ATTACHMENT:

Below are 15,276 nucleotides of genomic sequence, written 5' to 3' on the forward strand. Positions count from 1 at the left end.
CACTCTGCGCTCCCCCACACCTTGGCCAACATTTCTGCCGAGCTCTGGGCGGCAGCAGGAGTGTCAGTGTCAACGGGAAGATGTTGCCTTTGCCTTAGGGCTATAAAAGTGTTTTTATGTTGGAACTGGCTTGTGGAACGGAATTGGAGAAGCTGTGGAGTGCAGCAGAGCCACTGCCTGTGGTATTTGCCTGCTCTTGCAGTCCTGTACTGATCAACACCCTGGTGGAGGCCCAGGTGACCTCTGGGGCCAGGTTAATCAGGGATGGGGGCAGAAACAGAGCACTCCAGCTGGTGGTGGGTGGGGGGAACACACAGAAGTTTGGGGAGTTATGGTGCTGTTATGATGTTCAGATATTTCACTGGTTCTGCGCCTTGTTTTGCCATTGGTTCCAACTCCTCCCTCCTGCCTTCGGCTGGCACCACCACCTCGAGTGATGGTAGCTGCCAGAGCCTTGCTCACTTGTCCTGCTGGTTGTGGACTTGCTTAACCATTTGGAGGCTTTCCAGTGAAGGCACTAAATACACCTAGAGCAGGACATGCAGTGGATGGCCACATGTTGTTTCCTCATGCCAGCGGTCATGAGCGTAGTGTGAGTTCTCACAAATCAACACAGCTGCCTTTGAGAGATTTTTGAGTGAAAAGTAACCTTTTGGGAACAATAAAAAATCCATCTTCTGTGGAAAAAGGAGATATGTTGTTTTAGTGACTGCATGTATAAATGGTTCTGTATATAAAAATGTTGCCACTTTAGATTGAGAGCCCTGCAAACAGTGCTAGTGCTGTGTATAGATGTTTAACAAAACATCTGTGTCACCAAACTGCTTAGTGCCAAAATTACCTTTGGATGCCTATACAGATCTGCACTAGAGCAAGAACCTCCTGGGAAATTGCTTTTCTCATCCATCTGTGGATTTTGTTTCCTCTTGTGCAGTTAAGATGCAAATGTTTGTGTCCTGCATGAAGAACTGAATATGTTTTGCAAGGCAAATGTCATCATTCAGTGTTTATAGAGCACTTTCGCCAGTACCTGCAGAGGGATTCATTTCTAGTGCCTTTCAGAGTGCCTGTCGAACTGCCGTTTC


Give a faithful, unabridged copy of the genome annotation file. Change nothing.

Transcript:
Below are 15,276 nucleotides of genomic sequence, written 5' to 3' on the forward strand. Positions count from 1 at the left end.
CACTCTGCGCTCCCCCACACCTTGGCCAACATTTCTGCCGAGCTCTGGGCGGCAGCAGGAGTGTCAGTGTCAACGGGAAGATGTTGCCTTTGCCTTAGGGCTATAAAAGTGTTTTTATGTTGGAACTGGCTTGTGGAACGGAATTGGAGAAGCTGTGGAGTGCAGCAGAGCCACTGCCTGTGGTATTTGCCTGCTCTTGCAGTCCTGTACTGATCAACACCCTGGTGGAGGCCCAGGTGACCTCTGGGGCCAGGTTAATCAGGGATGGGGGCAGAAACAGAGCACTCCAGCTGGTGGTGGGTGGGGGGAACACACAGAAGTTTGGGGAGTTATGGTGCTGTTATGATGTTCAGATATTTCACTGGTTCTGCGCCTTGTTTTGCCATTGGTTCCAACTCCTCCCTCCTGCCTTCGGCTGGCACCACCACCTCGAGTGATGGTAGCTGCCAGAGCCTTGCTCACTTGTCCTGCTGGTTGTGGACTTGCTTAACCATTTGGAGGCTTTCCAGTGAAGGCACTAAATACACCTAGAGCAGGACATGCAGTGGATGGCCACATGTTGTTTCCTCATGCCAGCGGTCATGAGCGTAGTGTGAGTTCTCACAAATCAACACAGCTGCCTTTGAGAGATTTTTGAGTGAAAAGTAACCTTTTGGGAACAATAAAAAATCCATCTTCTGTGGAAAAAGGAGATATGTTGTTTTAGTGACTGCATGTATAAATGGTTCTGTATATAAAAATGTTGCCACTTTAGATTGAGAGCCCTGCAAACAGTGCTAGTGCTGTGTATAGATGTTTAACAAAACATCTGTGTCACCAAACTGCTTAGTGCCAAAATTACCTTTGGATGCCTATACAGATCTGCACTAGAGCAAGAACCTCCTGGGAAATTGCTTTTCTCATCCATCTGTGGATTTTGTTTCCTCTTGTGCAGTTAAGATGCAAATGTTTGTGTCCTGCATGAAGAACTGAATATGTTTTGCAAGGCAAATGTCATCATTCAGTGTTTATAGAGCACTTTCGCCAGTACCTGCAGAGGGATTCATTTCTAGTGCCTTTCAGAGTGCCTGTCGAACTGCCGTTTC